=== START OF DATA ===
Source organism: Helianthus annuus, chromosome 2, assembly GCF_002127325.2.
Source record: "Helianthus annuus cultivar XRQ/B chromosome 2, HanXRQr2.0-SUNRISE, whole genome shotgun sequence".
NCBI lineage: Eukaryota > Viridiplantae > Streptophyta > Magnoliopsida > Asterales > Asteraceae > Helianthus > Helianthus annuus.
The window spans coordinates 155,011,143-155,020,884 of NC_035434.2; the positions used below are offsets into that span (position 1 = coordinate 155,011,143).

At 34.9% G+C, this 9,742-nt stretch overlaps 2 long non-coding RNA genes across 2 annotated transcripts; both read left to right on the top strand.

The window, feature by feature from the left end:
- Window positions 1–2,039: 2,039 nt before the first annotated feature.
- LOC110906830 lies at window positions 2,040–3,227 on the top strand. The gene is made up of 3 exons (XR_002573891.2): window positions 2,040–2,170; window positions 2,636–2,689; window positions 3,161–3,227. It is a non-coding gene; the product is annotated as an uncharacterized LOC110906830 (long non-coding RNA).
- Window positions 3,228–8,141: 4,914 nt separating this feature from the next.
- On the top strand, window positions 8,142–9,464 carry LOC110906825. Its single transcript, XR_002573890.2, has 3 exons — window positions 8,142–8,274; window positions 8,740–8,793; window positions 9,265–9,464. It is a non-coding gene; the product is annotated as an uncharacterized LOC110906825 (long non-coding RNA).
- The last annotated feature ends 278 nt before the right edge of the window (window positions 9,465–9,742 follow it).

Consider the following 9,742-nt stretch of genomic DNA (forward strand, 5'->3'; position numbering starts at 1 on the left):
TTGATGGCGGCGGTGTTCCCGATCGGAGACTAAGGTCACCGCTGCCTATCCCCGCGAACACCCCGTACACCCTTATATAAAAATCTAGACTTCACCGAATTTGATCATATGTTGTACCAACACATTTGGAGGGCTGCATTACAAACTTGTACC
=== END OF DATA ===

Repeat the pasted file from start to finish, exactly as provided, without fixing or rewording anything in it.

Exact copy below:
Source organism: Helianthus annuus, chromosome 2, assembly GCF_002127325.2.
Source record: "Helianthus annuus cultivar XRQ/B chromosome 2, HanXRQr2.0-SUNRISE, whole genome shotgun sequence".
NCBI lineage: Eukaryota > Viridiplantae > Streptophyta > Magnoliopsida > Asterales > Asteraceae > Helianthus > Helianthus annuus.
The window spans coordinates 155,011,143-155,020,884 of NC_035434.2; the positions used below are offsets into that span (position 1 = coordinate 155,011,143).

At 34.9% G+C, this 9,742-nt stretch overlaps 2 long non-coding RNA genes across 2 annotated transcripts; both read left to right on the top strand.

The window, feature by feature from the left end:
- Window positions 1–2,039: 2,039 nt before the first annotated feature.
- LOC110906830 lies at window positions 2,040–3,227 on the top strand. The gene is made up of 3 exons (XR_002573891.2): window positions 2,040–2,170; window positions 2,636–2,689; window positions 3,161–3,227. It is a non-coding gene; the product is annotated as an uncharacterized LOC110906830 (long non-coding RNA).
- Window positions 3,228–8,141: 4,914 nt separating this feature from the next.
- On the top strand, window positions 8,142–9,464 carry LOC110906825. Its single transcript, XR_002573890.2, has 3 exons — window positions 8,142–8,274; window positions 8,740–8,793; window positions 9,265–9,464. It is a non-coding gene; the product is annotated as an uncharacterized LOC110906825 (long non-coding RNA).
- The last annotated feature ends 278 nt before the right edge of the window (window positions 9,465–9,742 follow it).

Consider the following 9,742-nt stretch of genomic DNA (forward strand, 5'->3'; position numbering starts at 1 on the left):
TTGATGGCGGCGGTGTTCCCGATCGGAGACTAAGGTCACCGCTGCCTATCCCCGCGAACACCCCGTACACCCTTATATAAAAATCTAGACTTCACCGAATTTGATCATATGTTGTACCAACACATTTGGAGGGCTGCATTACAAACTTGTACC